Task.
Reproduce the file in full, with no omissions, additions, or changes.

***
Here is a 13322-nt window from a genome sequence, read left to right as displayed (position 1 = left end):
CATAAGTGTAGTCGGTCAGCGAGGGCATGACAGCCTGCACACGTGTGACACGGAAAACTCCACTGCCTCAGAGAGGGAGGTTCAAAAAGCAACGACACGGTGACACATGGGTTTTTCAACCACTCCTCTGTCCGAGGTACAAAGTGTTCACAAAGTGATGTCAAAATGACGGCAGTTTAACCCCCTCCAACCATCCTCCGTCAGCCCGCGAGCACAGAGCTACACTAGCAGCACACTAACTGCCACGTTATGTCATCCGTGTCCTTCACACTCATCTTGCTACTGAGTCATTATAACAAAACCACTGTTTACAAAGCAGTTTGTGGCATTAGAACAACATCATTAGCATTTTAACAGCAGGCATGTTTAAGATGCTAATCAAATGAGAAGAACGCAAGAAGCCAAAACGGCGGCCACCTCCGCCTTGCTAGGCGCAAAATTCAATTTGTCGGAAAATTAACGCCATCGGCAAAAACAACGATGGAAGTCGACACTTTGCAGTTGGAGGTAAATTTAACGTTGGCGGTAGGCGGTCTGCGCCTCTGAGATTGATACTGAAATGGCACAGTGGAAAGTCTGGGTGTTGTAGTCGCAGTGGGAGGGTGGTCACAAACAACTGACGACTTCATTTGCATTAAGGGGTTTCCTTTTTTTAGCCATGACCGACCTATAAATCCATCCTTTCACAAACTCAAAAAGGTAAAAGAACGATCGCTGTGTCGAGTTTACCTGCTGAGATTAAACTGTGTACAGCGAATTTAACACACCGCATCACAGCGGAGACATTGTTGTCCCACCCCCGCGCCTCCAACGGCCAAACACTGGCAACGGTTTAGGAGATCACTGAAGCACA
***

Here is a 13322-nt window from a genome sequence, read left to right as displayed (position 1 = left end):
CATAAGTGTAGTCGGTCAGCGAGGGCATGACAGCCTGCACACGTGTGACACGGAAAACTCCACTGCCTCAGAGAGGGAGGTTCAAAAAGCAACGACACGGTGACACATGGGTTTTTCAACCACTCCTCTGTCCGAGGTACAAAGTGTTCACAAAGTGATGTCAAAATGACGGCAGTTTAACCCCCTCCAACCATCCTCCGTCAGCCCGCGAGCACAGAGCTACACTAGCAGCACACTAACTGCCACGTTATGTCATCCGTGTCCTTCACACTCATCTTGCTACTGAGTCATTATAACAAAACCACTGTTTACAAAGCAGTTTGTGGCATTAGAACAACATCATTAGCATTTTAACAGCAGGCATGTTTAAGATGCTAATCAAATGAGAAGAACGCAAGAAGCCAAAACGGCGGCCACCTCCGCCTTGCTAGGCGCAAAATTCAATTTGTCGGAAAATTAACGCCATCGGCAAAAACAACGATGGAAGTCGACACTTTGCAGTTGGAGGTAAATTTAACGTTGGCGGTAGGCGGTCTGCGCCTCTGAGATTGATACTGAAATGGCACAGTGGAAAGTCTGGGTGTTGTAGTCGCAGTGGGAGGGTGGTCACAAACAACTGACGACTTCATTTGCATTAAGGGGTTTCCTTTTTTTAGCCATGACCGACCTATAAATCCATCCTTTCACAAACTCAAAAAGGTAAAAGAACGATCGCTGTGTCGAGTTTACCTGCTGAGATTAAACTGTGTACAGCGAATTTAACACACCGCATCACAGCGGAGACATTGTTGTCCCACCCCCGCGCCTCCAACGGCCAAACACTGGCAACGGTTTAGGAGATCACTGAAGCACA